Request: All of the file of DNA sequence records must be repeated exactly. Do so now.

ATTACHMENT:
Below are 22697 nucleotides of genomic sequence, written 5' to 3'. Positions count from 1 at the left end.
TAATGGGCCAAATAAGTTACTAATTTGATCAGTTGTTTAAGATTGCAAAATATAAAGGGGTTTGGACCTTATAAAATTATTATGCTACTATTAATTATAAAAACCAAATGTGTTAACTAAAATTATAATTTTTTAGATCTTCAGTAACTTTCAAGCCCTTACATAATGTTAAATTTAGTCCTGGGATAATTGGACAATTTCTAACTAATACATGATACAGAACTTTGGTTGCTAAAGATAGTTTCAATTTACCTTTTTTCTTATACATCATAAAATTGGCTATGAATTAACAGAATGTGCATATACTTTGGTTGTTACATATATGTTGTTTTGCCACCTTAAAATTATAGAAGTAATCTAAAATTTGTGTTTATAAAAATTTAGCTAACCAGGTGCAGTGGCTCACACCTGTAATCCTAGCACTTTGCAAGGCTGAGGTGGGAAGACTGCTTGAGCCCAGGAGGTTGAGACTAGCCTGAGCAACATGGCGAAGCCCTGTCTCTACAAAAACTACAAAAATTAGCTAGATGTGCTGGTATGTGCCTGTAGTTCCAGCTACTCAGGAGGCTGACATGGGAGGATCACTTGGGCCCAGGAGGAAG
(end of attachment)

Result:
Below are 22697 nucleotides of genomic sequence, written 5' to 3'. Positions count from 1 at the left end.
TAATGGGCCAAATAAGTTACTAATTTGATCAGTTGTTTAAGATTGCAAAATATAAAGGGGTTTGGACCTTATAAAATTATTATGCTACTATTAATTATAAAAACCAAATGTGTTAACTAAAATTATAATTTTTTAGATCTTCAGTAACTTTCAAGCCCTTACATAATGTTAAATTTAGTCCTGGGATAATTGGACAATTTCTAACTAATACATGATACAGAACTTTGGTTGCTAAAGATAGTTTCAATTTACCTTTTTTCTTATACATCATAAAATTGGCTATGAATTAACAGAATGTGCATATACTTTGGTTGTTACATATATGTTGTTTTGCCACCTTAAAATTATAGAAGTAATCTAAAATTTGTGTTTATAAAAATTTAGCTAACCAGGTGCAGTGGCTCACACCTGTAATCCTAGCACTTTGCAAGGCTGAGGTGGGAAGACTGCTTGAGCCCAGGAGGTTGAGACTAGCCTGAGCAACATGGCGAAGCCCTGTCTCTACAAAAACTACAAAAATTAGCTAGATGTGCTGGTATGTGCCTGTAGTTCCAGCTACTCAGGAGGCTGACATGGGAGGATCACTTGGGCCCAGGAGGAAG